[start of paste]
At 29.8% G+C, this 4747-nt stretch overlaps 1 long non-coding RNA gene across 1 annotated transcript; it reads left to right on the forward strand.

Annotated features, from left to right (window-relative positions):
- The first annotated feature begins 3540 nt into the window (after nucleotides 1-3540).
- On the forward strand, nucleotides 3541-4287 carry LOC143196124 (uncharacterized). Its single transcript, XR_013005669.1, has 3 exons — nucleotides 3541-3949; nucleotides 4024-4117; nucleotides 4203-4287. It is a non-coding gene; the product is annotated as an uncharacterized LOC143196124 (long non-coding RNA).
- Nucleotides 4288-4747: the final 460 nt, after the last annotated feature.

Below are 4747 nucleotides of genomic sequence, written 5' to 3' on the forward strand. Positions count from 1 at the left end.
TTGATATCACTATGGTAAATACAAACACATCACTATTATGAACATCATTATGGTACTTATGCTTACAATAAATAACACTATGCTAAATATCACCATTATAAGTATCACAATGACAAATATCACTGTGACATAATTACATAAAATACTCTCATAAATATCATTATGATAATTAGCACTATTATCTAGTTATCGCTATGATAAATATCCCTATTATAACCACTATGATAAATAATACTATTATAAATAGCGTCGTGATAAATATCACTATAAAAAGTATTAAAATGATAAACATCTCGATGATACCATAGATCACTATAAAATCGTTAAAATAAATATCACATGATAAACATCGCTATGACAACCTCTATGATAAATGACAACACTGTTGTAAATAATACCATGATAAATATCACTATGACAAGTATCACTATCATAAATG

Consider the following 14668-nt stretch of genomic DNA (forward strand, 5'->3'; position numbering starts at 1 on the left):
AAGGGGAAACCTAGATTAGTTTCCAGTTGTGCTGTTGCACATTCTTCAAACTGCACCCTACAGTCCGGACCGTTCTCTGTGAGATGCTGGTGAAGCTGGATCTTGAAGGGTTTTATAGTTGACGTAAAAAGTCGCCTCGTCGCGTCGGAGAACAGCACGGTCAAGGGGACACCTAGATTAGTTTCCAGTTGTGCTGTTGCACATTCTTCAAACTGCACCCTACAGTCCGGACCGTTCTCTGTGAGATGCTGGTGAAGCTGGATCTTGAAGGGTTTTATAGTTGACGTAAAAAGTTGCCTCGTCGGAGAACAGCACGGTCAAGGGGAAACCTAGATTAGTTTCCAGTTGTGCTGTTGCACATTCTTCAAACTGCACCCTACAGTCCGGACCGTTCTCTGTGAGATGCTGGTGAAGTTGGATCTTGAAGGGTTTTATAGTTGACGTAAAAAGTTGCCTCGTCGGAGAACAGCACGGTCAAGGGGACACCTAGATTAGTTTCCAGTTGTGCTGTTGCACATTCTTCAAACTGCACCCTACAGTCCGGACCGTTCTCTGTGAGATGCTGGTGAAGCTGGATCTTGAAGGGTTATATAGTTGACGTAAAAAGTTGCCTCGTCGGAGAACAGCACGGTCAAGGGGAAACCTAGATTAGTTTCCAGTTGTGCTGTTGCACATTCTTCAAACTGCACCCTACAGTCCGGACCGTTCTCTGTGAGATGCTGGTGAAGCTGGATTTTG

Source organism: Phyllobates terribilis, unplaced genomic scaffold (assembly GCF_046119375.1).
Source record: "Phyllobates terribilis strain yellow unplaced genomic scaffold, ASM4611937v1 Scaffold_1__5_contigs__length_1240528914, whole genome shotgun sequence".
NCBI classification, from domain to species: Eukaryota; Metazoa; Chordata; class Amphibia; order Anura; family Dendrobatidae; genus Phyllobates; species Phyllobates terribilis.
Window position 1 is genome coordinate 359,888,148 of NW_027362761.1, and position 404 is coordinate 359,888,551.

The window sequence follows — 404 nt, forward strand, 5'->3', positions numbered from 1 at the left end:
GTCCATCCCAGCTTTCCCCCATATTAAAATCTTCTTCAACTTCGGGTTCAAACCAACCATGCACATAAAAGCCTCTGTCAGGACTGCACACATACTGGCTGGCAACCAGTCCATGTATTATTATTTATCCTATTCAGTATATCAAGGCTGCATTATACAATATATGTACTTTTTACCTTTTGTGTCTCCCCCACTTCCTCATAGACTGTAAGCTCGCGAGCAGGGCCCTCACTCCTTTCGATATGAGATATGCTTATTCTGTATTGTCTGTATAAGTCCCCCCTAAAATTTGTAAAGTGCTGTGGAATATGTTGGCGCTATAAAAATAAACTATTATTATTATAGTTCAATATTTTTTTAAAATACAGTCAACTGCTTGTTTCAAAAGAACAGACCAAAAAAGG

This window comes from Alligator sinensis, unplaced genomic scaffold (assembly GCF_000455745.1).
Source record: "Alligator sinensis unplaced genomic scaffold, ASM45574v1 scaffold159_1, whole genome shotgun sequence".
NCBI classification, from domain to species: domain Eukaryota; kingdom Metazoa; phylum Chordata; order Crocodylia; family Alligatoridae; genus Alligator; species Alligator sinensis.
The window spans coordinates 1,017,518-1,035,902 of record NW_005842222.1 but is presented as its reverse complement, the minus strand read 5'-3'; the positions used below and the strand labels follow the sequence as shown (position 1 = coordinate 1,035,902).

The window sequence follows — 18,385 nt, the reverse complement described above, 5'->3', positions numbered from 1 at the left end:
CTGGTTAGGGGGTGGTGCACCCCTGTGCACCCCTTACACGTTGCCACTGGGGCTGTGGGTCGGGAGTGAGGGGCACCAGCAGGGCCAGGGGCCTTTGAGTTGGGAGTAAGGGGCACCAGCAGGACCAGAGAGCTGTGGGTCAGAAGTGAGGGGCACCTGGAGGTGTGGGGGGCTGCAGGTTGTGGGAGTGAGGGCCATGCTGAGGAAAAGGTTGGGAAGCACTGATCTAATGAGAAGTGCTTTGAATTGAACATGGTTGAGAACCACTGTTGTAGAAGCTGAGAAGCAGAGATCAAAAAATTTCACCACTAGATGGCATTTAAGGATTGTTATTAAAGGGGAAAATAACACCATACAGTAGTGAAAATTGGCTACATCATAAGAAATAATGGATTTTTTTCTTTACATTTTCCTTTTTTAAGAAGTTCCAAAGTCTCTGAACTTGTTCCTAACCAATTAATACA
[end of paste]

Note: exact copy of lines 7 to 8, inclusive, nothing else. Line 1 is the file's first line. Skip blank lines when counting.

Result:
TTGATATCACTATGGTAAATACAAACACATCACTATTATGAACATCATTATGGTACTTATGCTTACAATAAATAACACTATGCTAAATATCACCATTATAAGTATCACAATGACAAATATCACTGTGACATAATTACATAAAATACTCTCATAAATATCATTATGATAATTAGCACTATTATCTAGTTATCGCTATGATAAATATCCCTATTATAACCACTATGATAAATAATACTATTATAAATAGCGTCGTGATAAATATCACTATAAAAAGTATTAAAATGATAAACATCTCGATGATACCATAGATCACTATAAAATCGTTAAAATAAATATCACATGATAAACATCGCTATGACAACCTCTATGATAAATGACAACACTGTTGTAAATAATACCATGATAAATATCACTATGACAAGTATCACTATCATAAATG

Consider the following 14668-nt stretch of genomic DNA (forward strand, 5'->3'; position numbering starts at 1 on the left):